I remember picking up, again not explicitly so I must tread carefully, that there were five main stresses. Let's speculate:
4) Societal, communal
Which makes me think... how do they get this over to people? And what education system do they have? Must be the subject for one of the next journeys.
They say they are going to cut back on staff even more at the journal. I am getting to experience this stress on my organism first hand. Although I know I am good at my job and intellectually know I can get another eventually, I am sure my body is taking the toll. I'm sleeping badly and get pains in my chest occasionally.
And not being able to pay my bills for food and my flat is so terrible a prospect that I'd take a job that poisoned half the rivers if it meant I could pay my bills.
More reflection: Maslow's hierarchy revisited
Regular readers will remember that in the sustainable society of PORENA, a lot of work was done to understand what they called the five stresses.
The theory was that there are limits in all these areas, and exceeding them is deleterious to human health. That is to say, it puts a stress on the human organism that the human cannot resist for a long time without a breakdown in health. The clearer these limits are understood, the better work, buildings, society, production, etc. can be designed.
There's more. If you could reduce stress levels in these areas, you would achieve a change in behaviour. There would be a rapid reduction in destructive behaviour, and consequently in the sustainability-reducing effects of this behaviour.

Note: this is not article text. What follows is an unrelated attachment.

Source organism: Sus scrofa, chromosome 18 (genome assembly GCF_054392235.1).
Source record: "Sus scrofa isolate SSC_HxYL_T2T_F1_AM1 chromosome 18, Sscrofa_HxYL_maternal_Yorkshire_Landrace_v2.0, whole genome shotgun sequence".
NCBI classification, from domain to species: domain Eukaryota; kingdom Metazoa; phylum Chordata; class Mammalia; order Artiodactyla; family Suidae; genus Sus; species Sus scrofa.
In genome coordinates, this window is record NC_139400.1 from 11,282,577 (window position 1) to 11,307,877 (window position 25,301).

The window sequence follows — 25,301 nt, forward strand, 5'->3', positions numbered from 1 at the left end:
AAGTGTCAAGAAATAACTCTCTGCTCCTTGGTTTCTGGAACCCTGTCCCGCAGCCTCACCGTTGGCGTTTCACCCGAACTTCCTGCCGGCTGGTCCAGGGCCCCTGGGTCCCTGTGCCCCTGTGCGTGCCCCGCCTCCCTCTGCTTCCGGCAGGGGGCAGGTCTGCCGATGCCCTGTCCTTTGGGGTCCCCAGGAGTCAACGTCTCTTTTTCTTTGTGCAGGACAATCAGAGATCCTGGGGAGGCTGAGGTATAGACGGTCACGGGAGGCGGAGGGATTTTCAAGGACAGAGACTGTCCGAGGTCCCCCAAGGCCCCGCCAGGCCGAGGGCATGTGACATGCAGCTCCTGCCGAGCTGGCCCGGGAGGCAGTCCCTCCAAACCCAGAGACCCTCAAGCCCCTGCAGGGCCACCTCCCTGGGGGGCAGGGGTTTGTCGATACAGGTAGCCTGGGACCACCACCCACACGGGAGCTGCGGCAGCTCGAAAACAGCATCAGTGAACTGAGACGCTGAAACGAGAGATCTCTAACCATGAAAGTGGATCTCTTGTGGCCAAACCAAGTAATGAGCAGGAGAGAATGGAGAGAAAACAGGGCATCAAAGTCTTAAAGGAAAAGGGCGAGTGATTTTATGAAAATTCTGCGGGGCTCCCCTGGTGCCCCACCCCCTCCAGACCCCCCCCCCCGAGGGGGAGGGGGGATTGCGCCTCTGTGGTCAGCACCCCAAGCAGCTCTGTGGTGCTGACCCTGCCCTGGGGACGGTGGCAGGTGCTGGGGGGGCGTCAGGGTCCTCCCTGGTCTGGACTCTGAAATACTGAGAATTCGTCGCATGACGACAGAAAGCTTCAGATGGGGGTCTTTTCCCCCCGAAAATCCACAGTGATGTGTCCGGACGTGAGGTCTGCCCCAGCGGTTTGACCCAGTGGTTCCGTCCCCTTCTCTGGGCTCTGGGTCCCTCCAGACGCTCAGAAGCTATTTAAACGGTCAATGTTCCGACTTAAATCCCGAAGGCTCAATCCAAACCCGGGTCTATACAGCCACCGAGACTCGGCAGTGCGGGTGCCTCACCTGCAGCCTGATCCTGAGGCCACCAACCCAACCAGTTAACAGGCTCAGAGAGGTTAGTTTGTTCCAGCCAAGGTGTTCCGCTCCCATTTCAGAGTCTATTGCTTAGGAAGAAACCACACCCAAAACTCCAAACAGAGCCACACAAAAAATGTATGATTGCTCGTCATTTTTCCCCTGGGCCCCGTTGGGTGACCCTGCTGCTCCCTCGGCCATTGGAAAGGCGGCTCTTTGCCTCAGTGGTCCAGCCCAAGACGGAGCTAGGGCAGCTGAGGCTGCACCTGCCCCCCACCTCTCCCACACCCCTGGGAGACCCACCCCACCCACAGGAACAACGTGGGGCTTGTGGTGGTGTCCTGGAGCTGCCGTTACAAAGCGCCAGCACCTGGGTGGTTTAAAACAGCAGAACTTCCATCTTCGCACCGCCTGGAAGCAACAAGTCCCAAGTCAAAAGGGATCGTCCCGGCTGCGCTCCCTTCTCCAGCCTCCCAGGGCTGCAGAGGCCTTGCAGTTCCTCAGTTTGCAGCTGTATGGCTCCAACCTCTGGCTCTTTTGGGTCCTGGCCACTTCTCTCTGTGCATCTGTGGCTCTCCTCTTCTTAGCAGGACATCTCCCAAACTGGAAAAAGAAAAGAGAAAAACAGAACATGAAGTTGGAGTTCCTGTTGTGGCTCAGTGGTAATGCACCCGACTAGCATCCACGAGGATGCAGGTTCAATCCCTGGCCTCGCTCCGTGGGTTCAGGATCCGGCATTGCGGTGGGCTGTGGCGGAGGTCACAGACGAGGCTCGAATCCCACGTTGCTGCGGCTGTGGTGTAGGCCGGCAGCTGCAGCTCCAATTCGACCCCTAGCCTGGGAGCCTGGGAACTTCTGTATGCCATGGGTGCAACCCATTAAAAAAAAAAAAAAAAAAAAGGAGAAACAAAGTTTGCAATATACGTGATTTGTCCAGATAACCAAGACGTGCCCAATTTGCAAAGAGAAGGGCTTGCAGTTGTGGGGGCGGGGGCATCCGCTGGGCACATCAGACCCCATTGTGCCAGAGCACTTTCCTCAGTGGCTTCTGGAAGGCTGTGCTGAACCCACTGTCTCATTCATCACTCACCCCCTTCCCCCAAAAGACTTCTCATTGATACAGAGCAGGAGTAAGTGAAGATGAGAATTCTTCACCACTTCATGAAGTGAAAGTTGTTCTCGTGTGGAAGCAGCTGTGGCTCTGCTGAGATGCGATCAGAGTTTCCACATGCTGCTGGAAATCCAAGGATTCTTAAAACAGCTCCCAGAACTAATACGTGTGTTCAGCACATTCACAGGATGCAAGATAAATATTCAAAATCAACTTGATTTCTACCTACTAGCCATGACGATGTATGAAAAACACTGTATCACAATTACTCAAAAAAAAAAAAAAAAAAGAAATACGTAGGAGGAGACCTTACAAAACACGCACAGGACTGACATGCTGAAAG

This could be actually what Maslow wanted to say with his hierarchy model. This model is a sustainability promoting invention. Psychology could contribute to development by illuminating how these basic needs could be met. By doing what it could to reduce these stresses, society would reduce destructive behaviour.
We have to find ways to side-step this gigantic supply chain using up energy and spewing out waste, that in our (the consumer's) name is 'helping us fulfil ourselves'.
To enjoy your life, to fulfil yourself does not have anything to do with what you work with. You work primarily to keep life supported. The first two Maslow steps. Then, the other steps should be accomplishable with the minimum of consumption of energy and resources.
Next week: Under the sustainable city of Porena lies an advanced transport system. Max digs deep to reveal its inner workings.